This week in my CEP813 class we have been exploring Content Management Systems (or Learning Management Systems). The discussion began with looking at the different types of courses that utilize these systems ranging from online only to Blended Learning. One of the more interesting things was the idea that there is a tremendous amount of space that fits under the banner Blended Learning. As my professors informed me, the Michigan Virtual University created this graphic:
The first (of two) major assignments this week though is to compare three CMSs, so I chose Coursesites (by Blackboard), Haiku, and Canvas. I am admittedly biased, but I tried to be fair. Here is the chart that I used to evaluate the three. The last four criteria were added by me. The first two of these were informed by my Rubric 4.0. One of the hallmarks of that Rubric is that students should have opportunities to get feedback that they can use to learn and alter their assignment. The next is a desire for students to be able to peer review each others’ assignments to provide additional formative feedback.
The other two criteria that I added come from my work setting. As a North Carolina school, we are for better or worse required to use PowerSchool, so a CMS that seamlessly interacts with PowerSchool is a huge plus. Finally, as the Tech Director, any CMS that I advocate for needs to be as simple and intuitive to use as possible for our teachers.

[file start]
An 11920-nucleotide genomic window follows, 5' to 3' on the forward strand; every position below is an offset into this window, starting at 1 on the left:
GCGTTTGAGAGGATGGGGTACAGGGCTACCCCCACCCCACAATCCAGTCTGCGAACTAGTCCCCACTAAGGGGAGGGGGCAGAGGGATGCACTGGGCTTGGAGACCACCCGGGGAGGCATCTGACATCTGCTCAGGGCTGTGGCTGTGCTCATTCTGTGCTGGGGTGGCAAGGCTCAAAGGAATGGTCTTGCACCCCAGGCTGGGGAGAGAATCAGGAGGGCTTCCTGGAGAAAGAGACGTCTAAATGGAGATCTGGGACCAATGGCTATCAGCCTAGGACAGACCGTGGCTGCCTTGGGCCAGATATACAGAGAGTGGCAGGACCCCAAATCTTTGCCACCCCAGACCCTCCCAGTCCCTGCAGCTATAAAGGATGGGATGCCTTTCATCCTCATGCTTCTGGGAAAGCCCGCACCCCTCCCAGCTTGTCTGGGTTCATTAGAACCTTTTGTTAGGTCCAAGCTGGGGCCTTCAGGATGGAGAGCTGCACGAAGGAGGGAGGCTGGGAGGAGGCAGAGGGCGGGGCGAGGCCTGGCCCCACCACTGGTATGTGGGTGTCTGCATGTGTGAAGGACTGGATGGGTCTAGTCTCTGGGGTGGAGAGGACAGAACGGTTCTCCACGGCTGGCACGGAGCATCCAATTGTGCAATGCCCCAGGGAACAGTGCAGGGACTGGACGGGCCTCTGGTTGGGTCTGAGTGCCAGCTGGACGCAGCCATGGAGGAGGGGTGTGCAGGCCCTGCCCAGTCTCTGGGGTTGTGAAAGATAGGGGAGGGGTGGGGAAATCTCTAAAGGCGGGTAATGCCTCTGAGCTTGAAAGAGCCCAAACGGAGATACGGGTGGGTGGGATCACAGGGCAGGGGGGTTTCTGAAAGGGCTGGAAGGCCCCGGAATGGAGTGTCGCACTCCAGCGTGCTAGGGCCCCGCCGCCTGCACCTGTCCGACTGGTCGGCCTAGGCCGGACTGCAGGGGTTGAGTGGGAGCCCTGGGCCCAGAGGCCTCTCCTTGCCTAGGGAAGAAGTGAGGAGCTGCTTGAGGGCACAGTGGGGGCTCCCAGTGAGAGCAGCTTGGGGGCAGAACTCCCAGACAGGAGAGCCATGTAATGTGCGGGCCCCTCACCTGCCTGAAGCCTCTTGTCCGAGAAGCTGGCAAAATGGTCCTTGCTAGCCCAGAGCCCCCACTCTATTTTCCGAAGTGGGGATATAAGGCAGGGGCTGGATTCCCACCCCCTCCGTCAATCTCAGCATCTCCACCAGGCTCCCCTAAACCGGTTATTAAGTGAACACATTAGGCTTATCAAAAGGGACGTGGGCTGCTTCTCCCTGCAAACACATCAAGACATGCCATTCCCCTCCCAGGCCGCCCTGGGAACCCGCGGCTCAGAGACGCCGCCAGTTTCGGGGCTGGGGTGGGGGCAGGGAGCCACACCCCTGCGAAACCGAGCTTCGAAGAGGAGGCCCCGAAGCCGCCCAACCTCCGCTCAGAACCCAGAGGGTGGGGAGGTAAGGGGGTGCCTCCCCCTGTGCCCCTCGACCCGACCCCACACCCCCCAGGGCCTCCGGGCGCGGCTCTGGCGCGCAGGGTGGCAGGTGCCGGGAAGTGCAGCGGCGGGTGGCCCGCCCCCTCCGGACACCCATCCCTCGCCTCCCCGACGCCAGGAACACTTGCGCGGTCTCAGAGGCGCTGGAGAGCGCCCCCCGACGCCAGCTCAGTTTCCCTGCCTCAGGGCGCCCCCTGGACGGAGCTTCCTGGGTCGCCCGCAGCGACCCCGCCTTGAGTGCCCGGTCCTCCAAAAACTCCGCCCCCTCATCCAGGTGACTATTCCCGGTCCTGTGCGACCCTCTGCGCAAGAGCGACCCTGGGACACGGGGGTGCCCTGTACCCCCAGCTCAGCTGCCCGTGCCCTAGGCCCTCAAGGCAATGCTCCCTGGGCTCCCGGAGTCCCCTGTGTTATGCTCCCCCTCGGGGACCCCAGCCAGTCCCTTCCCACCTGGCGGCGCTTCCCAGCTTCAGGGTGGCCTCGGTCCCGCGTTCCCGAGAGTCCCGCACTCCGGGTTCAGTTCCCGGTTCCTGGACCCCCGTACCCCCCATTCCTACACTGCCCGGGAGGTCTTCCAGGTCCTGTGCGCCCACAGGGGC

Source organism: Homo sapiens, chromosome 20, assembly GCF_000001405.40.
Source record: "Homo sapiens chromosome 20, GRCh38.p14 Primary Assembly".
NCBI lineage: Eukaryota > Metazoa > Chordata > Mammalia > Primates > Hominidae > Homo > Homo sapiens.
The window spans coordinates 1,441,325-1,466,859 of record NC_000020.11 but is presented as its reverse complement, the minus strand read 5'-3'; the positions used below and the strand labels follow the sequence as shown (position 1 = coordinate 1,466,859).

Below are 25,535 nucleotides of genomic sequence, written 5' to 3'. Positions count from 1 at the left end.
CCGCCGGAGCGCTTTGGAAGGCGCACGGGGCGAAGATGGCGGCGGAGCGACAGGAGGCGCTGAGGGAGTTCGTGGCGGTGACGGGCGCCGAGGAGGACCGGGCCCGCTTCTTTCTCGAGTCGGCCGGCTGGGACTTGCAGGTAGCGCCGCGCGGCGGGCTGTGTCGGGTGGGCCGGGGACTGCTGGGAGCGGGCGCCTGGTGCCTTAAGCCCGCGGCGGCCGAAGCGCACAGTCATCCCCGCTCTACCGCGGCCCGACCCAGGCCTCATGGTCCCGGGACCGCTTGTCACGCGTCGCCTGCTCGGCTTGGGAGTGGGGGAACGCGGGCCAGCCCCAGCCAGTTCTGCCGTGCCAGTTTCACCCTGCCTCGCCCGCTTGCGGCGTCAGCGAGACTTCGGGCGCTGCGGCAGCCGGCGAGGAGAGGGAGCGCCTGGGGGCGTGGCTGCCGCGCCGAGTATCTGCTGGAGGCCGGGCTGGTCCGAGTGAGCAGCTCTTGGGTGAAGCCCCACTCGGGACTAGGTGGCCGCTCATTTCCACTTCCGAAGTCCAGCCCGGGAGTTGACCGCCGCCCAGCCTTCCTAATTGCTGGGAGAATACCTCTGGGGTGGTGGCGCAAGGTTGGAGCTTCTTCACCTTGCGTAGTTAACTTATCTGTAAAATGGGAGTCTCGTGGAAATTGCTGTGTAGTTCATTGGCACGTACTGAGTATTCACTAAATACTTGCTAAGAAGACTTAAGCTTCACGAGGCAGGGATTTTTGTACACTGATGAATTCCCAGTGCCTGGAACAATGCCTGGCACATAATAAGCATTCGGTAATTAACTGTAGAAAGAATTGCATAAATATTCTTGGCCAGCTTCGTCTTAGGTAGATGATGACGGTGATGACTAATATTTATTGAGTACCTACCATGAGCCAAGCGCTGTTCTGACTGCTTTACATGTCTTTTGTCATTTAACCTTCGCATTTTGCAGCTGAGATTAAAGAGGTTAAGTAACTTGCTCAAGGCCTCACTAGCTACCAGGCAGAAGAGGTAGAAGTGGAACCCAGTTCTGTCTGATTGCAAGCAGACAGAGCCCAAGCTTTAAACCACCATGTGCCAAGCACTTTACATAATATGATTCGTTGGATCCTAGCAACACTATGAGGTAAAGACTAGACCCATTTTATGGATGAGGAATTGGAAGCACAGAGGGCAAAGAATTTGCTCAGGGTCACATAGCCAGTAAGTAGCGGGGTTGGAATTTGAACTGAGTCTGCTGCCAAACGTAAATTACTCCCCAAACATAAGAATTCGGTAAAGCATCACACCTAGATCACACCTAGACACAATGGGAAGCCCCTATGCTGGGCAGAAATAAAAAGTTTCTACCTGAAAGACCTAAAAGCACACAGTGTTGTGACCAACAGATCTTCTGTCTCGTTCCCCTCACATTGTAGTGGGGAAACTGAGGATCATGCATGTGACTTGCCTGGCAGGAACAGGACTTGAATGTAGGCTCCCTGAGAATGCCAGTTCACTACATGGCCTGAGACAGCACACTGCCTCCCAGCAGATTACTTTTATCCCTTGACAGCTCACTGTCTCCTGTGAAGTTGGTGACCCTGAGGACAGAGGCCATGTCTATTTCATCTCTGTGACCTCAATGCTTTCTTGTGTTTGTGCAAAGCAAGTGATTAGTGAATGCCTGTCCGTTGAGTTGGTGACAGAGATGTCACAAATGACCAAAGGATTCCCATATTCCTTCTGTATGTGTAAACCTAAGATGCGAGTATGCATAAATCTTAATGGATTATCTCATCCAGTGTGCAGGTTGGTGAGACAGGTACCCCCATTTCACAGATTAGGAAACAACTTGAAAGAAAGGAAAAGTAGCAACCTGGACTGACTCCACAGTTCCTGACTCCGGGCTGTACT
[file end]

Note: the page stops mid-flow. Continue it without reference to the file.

With these criteria and the ones suggested by my professor, I spent a few hours checking out the CMSs. If I didn’t have access to Canvas, I probably would advocate for Haiku. Fortunately for me and my school, we do have Canvas.
Canvas allows teachers to determine where they want to be in the Blended Learning chart above. If they want to flip their classroom, the teacher can create Modules that have the necessary assignments and videos set in a sequence that limits the students ability to move on until they meet teacher defined criteria. They can also used this for any unit regardless of if they flip their classroom.
If they would rather dip their toes in, the Discussion Boards are incredibly easy to use for the teachers and students, so much so it is the on ramp that I use to get teachers excited about using the program.
Canvas not only shares grades with PowerSchool it uses PowerSchool to create and then daily update the classes that have been created in PowerSchool. Do you have a student that was moved from one section to another? No problem, Canvas moves the student for you.
With all of that said, the best part of Canvas in my mind anyway is that it is simply easy to use. It doesn’t over complicate things, and it has a community that constantly churns out videos that teachers can use to learn how to do a variety of things.
Overall, Canvas wins the battle for my particular setting.